MedlinePlus : 42 Syringomyelia is a rare disorder that causes a cyst to form in your spinal cord. This cyst, called a syrinx, gets bigger and longer over time, destroying part of the spinal cord. Damage to the spinal cord from the syrinx can cause symptoms such as Pain and weakness in the back, shoulders, arms or legs Headaches Inability to feel hot or cold Symptoms vary according to the size and location of the syrinx. They often begin in early adulthood. Syringomyelia usually results from a skull abnormality called a Chiari I malformation. A tumor, meningitis or physical trauma can also cause it. Surgery is the main treatment. Some people also need to have the syrinx drained. Medicines can help ease pain. In some cases, there are no symptoms, so you may not need treatment.

KEGG : 36 Syringomyelia is a spinal disorder characterized by the presence of abnormal fluid-filled cavities within the spinal cord. Early symptoms include headache, altered pain and temperature sensation, and paresthesia. If fluid continues to enlarge the cyst, the syrinx has the potential to compress or destroy the affected portions of the spinal cord. Surgical intervention is typically recommended to treat this condition, although a successful procedure often is limited to providing minimal neurological improvement or simply halting the deterioration. The term syringomyelia describes many pathogenetically different disorders. A popular broad grouping is a classification based on the assumed pathogenesis and association with other disorders. It has been proposed to divide the disorder into three subgroups. (1) Syringomyelia as a result of changed cerebrospinal fluid (CSF) flow dynamics related to hindbrain disorders, e.g. Chiari malformation, Dandy-Walker syndrome, arachnoiditis or osseous abnormalities. (2) Syringomyelia as a result of intramedullary tissue damage caused by haemorrhage or infarction. (3) Syringomyelia as a result of intramedullary tumour with secretory capabilities. Other proposed classifications are based on syrinx fluid composition, central canal communication between syrinx and the fourth ventricle, or the microanatomical localisation of the syrinx.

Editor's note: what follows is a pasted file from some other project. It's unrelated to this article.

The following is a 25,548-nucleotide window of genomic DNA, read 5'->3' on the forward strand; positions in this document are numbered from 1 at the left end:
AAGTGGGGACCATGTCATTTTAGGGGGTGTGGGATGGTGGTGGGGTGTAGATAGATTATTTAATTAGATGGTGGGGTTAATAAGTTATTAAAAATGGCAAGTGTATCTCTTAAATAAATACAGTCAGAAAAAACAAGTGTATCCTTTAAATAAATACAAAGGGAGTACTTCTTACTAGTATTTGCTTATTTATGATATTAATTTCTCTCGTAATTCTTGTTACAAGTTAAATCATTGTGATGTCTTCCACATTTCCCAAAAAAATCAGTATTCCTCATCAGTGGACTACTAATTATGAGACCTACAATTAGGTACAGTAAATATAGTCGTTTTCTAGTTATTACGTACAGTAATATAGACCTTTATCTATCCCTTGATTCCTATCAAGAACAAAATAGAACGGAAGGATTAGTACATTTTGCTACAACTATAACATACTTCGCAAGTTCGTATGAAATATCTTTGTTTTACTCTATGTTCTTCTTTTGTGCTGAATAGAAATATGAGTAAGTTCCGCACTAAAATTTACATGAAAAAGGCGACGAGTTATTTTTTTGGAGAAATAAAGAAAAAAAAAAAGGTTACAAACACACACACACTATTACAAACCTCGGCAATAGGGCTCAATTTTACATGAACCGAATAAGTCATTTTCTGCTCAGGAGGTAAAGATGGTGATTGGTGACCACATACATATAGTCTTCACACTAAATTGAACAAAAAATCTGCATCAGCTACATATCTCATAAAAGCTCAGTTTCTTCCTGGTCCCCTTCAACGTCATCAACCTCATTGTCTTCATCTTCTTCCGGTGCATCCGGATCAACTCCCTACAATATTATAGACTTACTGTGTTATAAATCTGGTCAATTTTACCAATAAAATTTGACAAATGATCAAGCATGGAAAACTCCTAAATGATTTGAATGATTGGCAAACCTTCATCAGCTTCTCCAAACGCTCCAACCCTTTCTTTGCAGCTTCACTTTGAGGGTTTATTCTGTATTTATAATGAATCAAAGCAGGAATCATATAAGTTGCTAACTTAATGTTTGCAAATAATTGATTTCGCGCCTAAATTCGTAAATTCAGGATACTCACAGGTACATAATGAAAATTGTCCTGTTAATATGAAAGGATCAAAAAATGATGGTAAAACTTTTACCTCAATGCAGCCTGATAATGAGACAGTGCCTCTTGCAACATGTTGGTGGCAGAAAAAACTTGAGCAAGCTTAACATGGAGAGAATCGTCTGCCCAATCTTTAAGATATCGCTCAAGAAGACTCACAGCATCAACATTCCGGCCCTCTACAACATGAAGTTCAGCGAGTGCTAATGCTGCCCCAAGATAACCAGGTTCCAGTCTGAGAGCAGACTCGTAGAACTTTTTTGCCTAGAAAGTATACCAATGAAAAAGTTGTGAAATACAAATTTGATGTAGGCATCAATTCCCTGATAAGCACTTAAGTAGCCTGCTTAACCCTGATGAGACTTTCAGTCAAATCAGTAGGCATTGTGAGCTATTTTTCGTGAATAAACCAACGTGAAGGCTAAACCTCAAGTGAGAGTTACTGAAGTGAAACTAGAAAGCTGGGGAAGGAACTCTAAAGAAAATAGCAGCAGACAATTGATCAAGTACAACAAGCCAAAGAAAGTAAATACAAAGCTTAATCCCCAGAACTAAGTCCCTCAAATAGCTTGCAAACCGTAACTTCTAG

Wikipedia : 74 Syringomyelia is a generic term referring to a disorder in which a cyst or cavity forms within the... more...

Related Diseases for Syringomyelia

Diseases in the Syringomyelia family:

Familial Syringomyelia Secondary Syringomyelia
Primary Syringomyelia

Diseases related to Syringomyelia via text searches within MalaCards or GeneCards Suite gene sharing:

(show top 50) (show all 431)
# Related Disease Score Top Affiliating Genes
1 arachnoiditis 31.7 RICTOR AQP4
2 lumbosacral lipoma 30.3 RICTOR PES1
3 traumatic brain injury 30.3 GH1 AQP4
4 scoliosis 30.2 VDR POC5 NF1 GH1 COL1A1
5 intracranial hypertension, idiopathic 30.0 GH1 AQP4
6 spinal cord disease 29.7 RICTOR NF1 AQP4
7 obstructive hydrocephalus 29.1 NF1 AQP4
8 syringomyelia, noncommunicating isolated 12.8
9 idiopathic syringomyelia 12.4
10 secondary syringomyelia 12.4
11 primary syringomyelia 12.4
12 familial syringomyelia 12.3
13 obsolete: primary syringomyelia/hydromyelia 12.2
14 obsolete: posttraumatic syringomyelia 12.2
15 chiari malformation type i 11.8
16 chiari malformation 11.8
17 hydromyelia 11.7
18 syringohydromyelia 11.6
19 melanosis, neurocutaneous 11.6
20 chiari malformation type ii 11.6
21 myelomeningocele 11.5
22 basilar impression, primary 11.5
23 toe syndactyly, telecanthus, and anogenital and renal malformations 11.2